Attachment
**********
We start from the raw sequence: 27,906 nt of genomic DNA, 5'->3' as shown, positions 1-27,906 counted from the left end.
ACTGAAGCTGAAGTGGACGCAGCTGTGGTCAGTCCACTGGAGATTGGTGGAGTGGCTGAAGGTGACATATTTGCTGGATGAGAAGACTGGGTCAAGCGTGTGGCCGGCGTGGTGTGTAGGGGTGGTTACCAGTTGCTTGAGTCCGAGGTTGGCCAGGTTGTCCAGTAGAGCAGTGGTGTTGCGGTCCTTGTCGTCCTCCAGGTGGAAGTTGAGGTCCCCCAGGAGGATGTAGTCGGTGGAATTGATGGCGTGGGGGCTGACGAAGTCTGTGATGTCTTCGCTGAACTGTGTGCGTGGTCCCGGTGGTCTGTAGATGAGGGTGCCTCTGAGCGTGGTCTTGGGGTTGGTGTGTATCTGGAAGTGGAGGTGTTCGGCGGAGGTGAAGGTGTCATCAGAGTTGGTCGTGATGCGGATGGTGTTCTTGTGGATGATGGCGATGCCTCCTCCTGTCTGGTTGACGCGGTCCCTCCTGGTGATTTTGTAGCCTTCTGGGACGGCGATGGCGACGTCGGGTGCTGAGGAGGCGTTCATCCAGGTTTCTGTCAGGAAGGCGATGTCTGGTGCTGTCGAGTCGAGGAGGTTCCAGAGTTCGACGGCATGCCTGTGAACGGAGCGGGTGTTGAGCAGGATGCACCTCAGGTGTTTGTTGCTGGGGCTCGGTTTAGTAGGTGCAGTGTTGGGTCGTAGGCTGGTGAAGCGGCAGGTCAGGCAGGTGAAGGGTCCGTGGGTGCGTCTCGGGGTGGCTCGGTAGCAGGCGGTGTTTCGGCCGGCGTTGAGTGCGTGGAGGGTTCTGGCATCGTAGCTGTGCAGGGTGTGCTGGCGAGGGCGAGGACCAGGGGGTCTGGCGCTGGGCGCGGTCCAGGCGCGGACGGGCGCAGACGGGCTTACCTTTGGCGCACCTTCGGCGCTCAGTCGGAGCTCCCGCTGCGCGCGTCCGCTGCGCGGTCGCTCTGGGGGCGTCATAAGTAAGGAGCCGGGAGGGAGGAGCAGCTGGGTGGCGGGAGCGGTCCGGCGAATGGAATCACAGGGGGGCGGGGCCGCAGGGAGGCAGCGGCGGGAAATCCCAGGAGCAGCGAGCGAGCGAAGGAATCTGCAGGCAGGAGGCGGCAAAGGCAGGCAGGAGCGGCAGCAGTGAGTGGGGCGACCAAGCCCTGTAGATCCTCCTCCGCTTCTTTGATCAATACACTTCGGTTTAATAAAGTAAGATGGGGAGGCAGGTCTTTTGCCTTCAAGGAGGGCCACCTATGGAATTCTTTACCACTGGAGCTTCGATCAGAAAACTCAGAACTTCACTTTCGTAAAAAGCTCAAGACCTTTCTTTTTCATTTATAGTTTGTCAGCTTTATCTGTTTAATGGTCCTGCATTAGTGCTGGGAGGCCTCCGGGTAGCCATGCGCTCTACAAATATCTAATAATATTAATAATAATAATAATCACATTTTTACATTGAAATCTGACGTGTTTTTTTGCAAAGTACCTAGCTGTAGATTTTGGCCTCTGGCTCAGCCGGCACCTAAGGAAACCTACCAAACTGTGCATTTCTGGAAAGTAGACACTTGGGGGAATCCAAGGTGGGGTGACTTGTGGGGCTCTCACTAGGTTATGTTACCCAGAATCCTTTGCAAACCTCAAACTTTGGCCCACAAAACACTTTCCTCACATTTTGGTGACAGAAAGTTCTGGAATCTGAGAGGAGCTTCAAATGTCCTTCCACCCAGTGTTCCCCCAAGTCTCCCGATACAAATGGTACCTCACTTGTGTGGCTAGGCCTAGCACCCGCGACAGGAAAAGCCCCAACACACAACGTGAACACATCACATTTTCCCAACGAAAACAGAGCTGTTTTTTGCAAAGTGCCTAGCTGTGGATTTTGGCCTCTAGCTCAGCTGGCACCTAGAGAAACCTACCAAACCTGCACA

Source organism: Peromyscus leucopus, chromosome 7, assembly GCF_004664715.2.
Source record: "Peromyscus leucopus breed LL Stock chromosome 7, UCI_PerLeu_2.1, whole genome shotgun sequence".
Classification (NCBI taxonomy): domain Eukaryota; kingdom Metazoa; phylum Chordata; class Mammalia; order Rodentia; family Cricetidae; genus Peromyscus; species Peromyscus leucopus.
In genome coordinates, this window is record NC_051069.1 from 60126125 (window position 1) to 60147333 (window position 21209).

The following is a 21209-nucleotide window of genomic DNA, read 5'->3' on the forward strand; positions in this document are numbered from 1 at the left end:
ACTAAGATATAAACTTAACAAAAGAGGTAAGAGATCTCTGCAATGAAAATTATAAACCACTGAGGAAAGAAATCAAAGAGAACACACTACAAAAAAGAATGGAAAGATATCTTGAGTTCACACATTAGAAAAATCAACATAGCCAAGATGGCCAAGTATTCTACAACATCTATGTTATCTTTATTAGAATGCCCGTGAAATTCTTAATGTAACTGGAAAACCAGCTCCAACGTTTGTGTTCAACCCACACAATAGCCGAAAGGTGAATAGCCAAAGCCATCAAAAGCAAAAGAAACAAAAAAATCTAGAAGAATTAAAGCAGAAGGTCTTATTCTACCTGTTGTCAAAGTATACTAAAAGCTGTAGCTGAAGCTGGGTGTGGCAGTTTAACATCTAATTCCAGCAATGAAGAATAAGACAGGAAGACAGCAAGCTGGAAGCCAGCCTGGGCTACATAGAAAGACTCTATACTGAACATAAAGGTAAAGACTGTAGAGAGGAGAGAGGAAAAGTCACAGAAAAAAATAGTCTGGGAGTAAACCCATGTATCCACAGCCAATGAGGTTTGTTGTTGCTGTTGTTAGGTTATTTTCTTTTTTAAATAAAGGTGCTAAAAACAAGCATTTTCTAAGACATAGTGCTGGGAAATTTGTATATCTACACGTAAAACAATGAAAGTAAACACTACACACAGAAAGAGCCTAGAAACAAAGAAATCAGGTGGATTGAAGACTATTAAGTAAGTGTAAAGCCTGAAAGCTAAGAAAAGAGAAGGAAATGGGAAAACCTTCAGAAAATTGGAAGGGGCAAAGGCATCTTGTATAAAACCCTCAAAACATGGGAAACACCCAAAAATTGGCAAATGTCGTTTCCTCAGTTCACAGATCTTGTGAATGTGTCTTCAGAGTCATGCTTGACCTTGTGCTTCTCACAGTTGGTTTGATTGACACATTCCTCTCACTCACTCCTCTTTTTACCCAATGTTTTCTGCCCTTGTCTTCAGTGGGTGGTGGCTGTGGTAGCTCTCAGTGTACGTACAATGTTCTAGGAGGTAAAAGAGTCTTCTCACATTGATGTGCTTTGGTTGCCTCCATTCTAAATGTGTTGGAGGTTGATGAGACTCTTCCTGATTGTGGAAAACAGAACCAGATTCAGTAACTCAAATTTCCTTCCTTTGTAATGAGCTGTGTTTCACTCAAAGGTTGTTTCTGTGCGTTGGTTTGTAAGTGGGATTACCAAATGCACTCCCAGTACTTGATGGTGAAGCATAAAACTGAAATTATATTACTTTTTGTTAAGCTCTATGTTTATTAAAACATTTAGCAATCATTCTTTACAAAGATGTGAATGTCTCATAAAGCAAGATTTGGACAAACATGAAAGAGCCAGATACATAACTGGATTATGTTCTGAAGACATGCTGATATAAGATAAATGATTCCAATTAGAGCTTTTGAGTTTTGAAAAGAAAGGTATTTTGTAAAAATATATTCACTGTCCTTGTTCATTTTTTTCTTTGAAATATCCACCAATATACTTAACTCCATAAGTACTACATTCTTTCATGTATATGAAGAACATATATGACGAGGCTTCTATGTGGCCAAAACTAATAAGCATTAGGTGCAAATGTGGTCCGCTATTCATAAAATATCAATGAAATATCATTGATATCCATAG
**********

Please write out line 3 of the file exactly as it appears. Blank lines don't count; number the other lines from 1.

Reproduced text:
Source organism: Peromyscus leucopus, chromosome 7, assembly GCF_004664715.2.